Travellers entering Northallerton from the north are currently greeted by a rough bit of boggy, scratty land with a collapsing cowhouse on it.

Soon, another swathe of houses is to sweep across the boggy, scratty land – but the collapsing cowhouse appears to be safe. On the planning application, it has had a bright red line drawn around it putting it outside the development zone.

Perhaps this is because it could be a historic cowhouse.

Darlington and Stockton Times: Northallerton is the capital of cowhouses, once having loads of small cowhouses sprinkled across its fields, like this one off North Moor Lane. Picture: Hannah Chapman

From 1640, Northallerton, as the county town of the North Riding, sent two MPs to Parliament. They were elected by the people who owned the biggest houses, or burgages, in the town.

But, over time, these burgages – nearly all of which were owned by the two principal families, Lascelles and Peirse – fell down or were converted into humble agricultural buildings, but they still retained the right to have a vote.

Darlington and Stockton Times: The cowhouse off North Moor Lane in North Northallerton appears to be save from development. Picture: Hannah Chapman

In 1739, a visiting historian wrote: “The great part of the burgage-tenures here front the street, and now exist in the form of stables or cow-houses, in which a chimney is preserved as the memorial of the right; others are let out to poor persons at a small annual rent, and many are totally ruinous and uninhabited.”

Because the two families owned the properties with a vote attached to them, for centuries nearly all of Northallerton’s MPs were Tories who were either members of the two families or connected to them.

The 1832 Great Reform Act swept away such corruption, and, in Northallerton, gave the vote to any man who occupied a plot of land that was worth £10-a-year.

As recent Looking Backs have been telling, William Battie-Wrightson then rode into town from Doncaster in the hope of winning it over for the Liberals. He based himself at Hutton Bonville Hall, just outside the constituency to the north, and bought up land which he divided into small plots. On each small plot, he built a cowhouse making the plot worth £10-a-year in rent – and, Mr Battie-Wrightson hoped, the man and his cow would be so grateful, they would vote for him.

Darlington and Stockton Times: The tumbledown cowhouse in Springwell Lane on the west side of Northallerton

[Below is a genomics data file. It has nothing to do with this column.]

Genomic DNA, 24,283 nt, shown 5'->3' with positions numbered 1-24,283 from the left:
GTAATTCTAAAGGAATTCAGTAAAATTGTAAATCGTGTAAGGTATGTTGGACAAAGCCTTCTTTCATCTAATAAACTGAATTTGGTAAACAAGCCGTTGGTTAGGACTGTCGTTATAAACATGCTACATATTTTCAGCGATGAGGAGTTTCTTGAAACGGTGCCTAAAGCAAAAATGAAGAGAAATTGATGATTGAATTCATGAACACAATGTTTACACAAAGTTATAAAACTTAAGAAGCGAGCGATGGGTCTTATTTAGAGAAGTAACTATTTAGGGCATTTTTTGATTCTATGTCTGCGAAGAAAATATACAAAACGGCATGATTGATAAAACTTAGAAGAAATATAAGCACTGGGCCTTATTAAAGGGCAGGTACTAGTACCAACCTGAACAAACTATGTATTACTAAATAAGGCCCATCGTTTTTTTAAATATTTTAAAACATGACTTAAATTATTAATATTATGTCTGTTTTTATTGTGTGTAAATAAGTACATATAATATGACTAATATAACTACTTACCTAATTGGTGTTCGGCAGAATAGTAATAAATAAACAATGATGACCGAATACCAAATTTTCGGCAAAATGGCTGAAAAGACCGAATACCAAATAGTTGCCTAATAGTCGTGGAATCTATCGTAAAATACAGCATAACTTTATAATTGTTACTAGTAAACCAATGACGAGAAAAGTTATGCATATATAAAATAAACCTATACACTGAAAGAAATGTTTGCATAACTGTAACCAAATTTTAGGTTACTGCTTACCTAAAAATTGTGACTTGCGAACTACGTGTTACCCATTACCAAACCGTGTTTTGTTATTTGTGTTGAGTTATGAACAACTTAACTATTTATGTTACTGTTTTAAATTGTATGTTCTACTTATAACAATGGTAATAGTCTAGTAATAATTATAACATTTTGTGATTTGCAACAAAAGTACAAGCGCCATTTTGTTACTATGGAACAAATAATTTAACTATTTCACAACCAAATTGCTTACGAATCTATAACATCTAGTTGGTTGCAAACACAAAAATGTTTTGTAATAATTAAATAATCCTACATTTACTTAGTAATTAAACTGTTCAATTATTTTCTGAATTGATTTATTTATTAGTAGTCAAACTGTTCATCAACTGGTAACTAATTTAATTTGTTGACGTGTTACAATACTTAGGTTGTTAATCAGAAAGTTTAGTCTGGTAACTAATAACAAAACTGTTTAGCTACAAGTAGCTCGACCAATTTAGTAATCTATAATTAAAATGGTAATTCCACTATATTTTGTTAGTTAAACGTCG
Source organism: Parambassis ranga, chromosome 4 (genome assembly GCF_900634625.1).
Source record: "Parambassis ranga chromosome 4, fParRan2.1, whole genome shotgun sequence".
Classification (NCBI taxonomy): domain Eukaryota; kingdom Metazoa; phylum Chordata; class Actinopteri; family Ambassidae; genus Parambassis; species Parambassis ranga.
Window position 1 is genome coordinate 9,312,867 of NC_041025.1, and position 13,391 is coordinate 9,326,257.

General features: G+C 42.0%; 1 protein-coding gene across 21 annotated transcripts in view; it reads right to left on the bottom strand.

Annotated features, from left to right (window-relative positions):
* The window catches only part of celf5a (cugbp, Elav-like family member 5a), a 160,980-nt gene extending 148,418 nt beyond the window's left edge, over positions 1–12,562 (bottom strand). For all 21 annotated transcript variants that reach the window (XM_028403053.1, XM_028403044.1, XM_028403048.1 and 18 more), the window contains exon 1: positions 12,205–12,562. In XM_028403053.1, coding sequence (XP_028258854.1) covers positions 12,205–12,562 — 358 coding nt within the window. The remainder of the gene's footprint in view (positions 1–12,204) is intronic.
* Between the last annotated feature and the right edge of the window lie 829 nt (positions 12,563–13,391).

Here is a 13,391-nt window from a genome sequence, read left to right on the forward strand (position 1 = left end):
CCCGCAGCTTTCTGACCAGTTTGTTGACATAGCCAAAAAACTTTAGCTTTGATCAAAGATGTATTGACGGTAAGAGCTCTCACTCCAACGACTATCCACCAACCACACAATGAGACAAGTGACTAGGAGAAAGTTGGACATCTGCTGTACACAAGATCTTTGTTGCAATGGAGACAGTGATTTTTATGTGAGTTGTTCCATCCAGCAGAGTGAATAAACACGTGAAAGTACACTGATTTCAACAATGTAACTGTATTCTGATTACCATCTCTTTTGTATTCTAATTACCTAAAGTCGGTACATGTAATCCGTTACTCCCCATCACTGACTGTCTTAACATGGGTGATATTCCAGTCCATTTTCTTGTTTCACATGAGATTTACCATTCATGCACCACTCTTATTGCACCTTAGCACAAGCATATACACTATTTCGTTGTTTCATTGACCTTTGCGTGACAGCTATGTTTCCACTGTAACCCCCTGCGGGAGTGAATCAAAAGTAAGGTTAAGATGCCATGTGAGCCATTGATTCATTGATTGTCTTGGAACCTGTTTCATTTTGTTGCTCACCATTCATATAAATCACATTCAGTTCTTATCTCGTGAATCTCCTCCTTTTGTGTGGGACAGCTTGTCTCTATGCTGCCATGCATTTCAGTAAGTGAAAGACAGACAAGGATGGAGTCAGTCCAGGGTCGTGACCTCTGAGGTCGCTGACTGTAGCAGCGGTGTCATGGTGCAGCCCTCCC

Even 100 years ago, Northallerton was regarded as being highly unusual as it had so many small fields with small, brick out-houses on them.

“The early editions of large scale Ordnance Survey maps show many small buildings scattered across the fields around Northallerton, many of which must have been cow houses,” says Tony Robinson in Romanby, a member of the Yorkshire Vernacular Buildings Study Group who had clocked the cowhouses without knowing the possible political significance of them.

“They can still be found around the town. There is one, fast falling into decay, on the development site between Darlington Road and North Moor Road, and another on the site of the much criticised Sports Village allotment site was demolished a year or two back.

“There is a small one in Springwell Lane just off the Yafforth road, fast falling into decay, and there’s another on the Romanby-Yafforth road near Jeckelow Grange which was repaired a few years ago, and so presumably still has an agricultural use.”

Darlington and Stockton Times: The recently restored cowhouse near Jeckelow Grange, between Northallerton and Yafforth on the B6271

These sightings are on top of the cowhouse we featured a fortnight ago in the back garden of Marna and John Pacey in Brompton.

The small one in Springwell Lane looks as if it could be elderly enough to date back to Mr Battie-Wrightson’s day, whereas the ones at North Northallerton and Jeckelow Grange are larger and appear to be the same design with doors on the two long sides facing each other. These are both built on a field boundary and so must have been shared by neighbouring smallholders – did this make it cheaper for Mr Battie-Wrightson, who could build one cowhouse which was large enough to create two votes?

In 1832, the Northallerton constituency was quite narrow: it comprised Brompton and Romanby, but didn’t go as far east as Rishi Sunak’s manor of Kirby Sigston and on the west it was bordered by the River Wiske, yet we are getting reports of curious cowhouses beyond its boundaries: there’s another beside the B6271 to the east of Yafforth, near Scrat Hill, and it looks like much of Thrintoft grew from a cluster of small cowhouses.

Please send any further reports of curious cowhouses to – we could be on with this until the cows come home.